Volume 43 - Article 30 | Pages 889–928 Editor's Choice

Living arrangements of adult children of immigrants in selected European countries

By Giuseppe Gabrielli, Roberto Impicciatore

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Date received:10 Dec 2019
Date published:16 Sep 2020
Word count:5300
Keywords:adaptation, children, comparative analysis, Europe, immigrants, living arrangements, second generation, socialization


Background: The living arrangements of adult children of immigrants are shaped across Europe by both the dominant norms of mainstream society and the intergenerational transmission of values and practices.

Objective: The paper describes the heterogeneous scenario across Europe in three specific living arrangements (living with parents, in a partnership, and, among those living with a partner, being in nonmarital cohabitation) by developing a multiple-origin/multiple-destination analysis based on migratory generation and by questioning adaptation and socialization hypotheses.

Methods: The 2014 ad hoc module of the EU Labour Force Survey provides significant insights on young adults aged 20 to 34 in eight EU countries. The propensity to experience the three specific behaviors is estimated through logit models aiming at comparing southern and northwestern Europe.

Results: Adult children of immigrants mostly tend to resemble the majority groups in the different destination contexts. Nevertheless, contextual factors cannot explain the whole intra-European heterogeneity. Results are not fully consistent with the expected gradual adaptation across migratory generations, and some differences based on the area of origin persist in all destination areas, especially for the decision to experience a nonmarital cohabitation. Young adults originating from South and East Asia and sub-Saharan Africa show stronger influence of their cultural inheritance than the other groups.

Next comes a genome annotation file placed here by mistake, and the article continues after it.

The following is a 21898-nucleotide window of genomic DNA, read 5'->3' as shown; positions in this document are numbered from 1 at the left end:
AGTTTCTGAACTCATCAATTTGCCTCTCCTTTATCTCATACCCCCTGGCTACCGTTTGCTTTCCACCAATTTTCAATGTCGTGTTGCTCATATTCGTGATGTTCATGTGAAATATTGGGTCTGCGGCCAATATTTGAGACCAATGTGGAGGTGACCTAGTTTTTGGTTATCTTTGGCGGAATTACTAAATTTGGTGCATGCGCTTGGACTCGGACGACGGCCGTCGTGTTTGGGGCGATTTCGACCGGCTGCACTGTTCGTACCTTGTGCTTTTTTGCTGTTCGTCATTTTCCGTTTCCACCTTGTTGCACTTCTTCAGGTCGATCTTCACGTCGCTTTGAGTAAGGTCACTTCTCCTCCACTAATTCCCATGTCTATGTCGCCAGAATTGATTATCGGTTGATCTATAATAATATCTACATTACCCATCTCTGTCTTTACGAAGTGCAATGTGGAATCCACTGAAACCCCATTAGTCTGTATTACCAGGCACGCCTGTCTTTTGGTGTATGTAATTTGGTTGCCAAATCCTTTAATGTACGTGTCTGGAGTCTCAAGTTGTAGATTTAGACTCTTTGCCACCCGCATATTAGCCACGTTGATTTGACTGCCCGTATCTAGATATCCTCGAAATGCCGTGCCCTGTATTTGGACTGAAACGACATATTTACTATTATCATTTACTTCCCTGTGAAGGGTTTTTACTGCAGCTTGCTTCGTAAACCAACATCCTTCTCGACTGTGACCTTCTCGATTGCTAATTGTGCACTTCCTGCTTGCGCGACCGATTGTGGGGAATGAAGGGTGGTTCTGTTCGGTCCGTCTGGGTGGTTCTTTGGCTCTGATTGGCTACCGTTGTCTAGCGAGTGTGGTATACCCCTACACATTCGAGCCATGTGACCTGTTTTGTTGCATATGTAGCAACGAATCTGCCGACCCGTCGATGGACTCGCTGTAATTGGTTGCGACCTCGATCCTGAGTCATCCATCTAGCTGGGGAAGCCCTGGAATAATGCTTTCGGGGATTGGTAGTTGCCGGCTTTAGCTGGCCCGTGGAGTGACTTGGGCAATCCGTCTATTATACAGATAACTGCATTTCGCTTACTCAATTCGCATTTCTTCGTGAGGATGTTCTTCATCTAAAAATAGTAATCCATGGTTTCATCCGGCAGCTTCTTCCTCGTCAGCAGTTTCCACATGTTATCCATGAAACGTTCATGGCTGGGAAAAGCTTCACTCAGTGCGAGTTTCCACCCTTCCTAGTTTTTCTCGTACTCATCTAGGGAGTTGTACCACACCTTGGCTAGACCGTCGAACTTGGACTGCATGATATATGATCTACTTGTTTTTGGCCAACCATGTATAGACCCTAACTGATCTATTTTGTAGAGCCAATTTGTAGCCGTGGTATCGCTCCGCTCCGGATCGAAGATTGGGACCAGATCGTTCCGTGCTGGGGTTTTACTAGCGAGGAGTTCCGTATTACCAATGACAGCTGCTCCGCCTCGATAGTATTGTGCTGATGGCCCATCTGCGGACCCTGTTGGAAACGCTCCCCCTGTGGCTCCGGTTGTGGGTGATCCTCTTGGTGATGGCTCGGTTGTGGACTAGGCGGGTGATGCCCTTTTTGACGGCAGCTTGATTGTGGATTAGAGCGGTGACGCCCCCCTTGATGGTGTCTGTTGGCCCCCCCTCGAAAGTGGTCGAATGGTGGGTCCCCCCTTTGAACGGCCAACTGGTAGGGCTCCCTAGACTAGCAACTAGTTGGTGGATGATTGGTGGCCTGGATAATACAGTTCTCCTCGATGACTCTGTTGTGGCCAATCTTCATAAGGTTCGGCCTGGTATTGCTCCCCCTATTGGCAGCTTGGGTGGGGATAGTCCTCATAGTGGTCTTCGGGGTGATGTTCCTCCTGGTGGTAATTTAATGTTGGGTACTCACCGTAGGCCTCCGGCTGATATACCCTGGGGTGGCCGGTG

Contribution: By developing comparative research on living arrangements among immigrants and their descendants, we contribute to the theoretical debate giving evidence of prevalence of the adaptation hypothesis in the exit from parental home and family formation and the dominance of a socialization effect in the type of union.

Author's Affiliation

Giuseppe Gabrielli - Università degli Studi di Napoli Federico II, Italy [Email]
Roberto Impicciatore - Università di Bologna (UNIBO), Italy [Email]

Other articles by the same author/authors in Demographic Research

» The changing pattern of cohabitation: A sequence analysis approach
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» Motherhood of foreign women in Lombardy: Testing the effects of migration by citizenship
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» MAPLES: A general method for the estimation of age profiles from standard demographic surveys (with an application to fertility)
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» Levels of recent union formation : Six European countries compared
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» The impact of origin region and internal migration on Italian fertility
Volume 17 - Article 24

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